Don't ban all sweets! It could backfire ...
Experts explain why your body might be wanting those treats.
Sweetened drinks may have harmful effects on blood glucose levels.
We can no longer pretend the berries make it healthy.
We can't cure heart disease or diabetes. But we can help prevent or delay them and other chronic illnesses in one vital way -- with a healthier diet. Easier said than done, of course. Most of us consume far too much sugar, saturated fats and salt, largely through highly processed foods. Often without even knowing it.
When picking ingredients to make a meal or choosing snacks, most people aren't aware of a "sugar cutoff" they should be looking for. What can be even more confusing is how much sugar is found in seemingly healthy snack foods such as energy bars.
No parent dreams of their child working at a young age, missing out on school. But for Mark and his family of seven children in the Philippines, one income wasn't enough to provide for their basic needs. At seven years old, his son Paul carried the burden of work to give his other siblings a better chance in life.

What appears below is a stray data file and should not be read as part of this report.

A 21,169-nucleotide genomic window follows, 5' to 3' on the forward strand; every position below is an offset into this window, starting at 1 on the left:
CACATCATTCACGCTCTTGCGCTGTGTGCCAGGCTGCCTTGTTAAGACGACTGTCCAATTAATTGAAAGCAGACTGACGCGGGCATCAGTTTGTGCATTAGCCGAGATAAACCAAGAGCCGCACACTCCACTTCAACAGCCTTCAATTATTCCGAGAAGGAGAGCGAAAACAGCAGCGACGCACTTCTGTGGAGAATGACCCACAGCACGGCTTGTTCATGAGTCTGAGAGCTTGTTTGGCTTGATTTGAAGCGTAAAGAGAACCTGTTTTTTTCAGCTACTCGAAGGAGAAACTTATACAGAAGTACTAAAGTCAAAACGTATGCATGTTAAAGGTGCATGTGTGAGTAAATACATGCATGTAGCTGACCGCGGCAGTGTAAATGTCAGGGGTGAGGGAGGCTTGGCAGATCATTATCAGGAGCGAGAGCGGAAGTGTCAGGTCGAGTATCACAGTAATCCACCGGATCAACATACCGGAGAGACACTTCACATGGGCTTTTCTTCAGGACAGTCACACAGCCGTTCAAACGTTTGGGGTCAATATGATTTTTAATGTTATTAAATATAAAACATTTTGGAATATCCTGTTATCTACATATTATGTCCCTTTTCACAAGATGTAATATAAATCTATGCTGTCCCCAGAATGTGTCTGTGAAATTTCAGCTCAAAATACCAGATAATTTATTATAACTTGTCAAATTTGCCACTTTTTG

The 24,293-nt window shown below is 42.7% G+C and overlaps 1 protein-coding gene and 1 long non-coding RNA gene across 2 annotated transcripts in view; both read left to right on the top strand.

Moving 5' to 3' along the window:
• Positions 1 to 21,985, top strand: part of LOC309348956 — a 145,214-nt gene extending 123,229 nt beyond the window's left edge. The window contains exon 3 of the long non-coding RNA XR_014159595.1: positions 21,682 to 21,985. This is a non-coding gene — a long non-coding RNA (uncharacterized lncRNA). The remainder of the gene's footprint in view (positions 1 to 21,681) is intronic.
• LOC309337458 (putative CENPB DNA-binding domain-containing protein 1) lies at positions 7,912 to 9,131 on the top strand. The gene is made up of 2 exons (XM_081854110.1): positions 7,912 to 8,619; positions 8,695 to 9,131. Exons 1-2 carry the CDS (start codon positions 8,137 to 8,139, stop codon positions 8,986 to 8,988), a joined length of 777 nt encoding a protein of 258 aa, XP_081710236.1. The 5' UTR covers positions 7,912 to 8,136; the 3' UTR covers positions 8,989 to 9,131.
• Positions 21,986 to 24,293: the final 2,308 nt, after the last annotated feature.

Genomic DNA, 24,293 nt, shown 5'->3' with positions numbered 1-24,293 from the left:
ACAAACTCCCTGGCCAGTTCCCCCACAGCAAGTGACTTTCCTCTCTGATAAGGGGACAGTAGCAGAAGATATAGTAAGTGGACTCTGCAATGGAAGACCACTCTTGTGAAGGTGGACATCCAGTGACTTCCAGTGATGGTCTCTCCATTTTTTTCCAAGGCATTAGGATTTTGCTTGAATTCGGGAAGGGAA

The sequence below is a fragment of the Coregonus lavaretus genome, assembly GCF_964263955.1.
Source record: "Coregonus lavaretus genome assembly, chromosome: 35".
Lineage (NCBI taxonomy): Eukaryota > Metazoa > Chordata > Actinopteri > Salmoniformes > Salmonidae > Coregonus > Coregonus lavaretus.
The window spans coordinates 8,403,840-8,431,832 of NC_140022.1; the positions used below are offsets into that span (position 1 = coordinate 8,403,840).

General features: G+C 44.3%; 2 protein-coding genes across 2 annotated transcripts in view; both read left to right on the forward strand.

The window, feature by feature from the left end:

A few nights ago, a swanky hotel in Toronto hosted a Chocolate Chip Cookie Battle. I would be stupid not to go. All the cookies sampled varied in their level of decadence. None of them disappointed. Each of the cookie connoisseurs told me that the recipe used to make their classic chocolate chip cookie was one that they had been using for over a decade. At this point, their recipes no longer needed tweaking, because to them they had the technique and ingredients down, therefore creating the perfect recipe. But I needed to know their secrets. So I asked.
Sugar isn't just about adding sweetness to your baked goods; it carries a different behaviour depending on what you're baking and what the sugar is being combined with.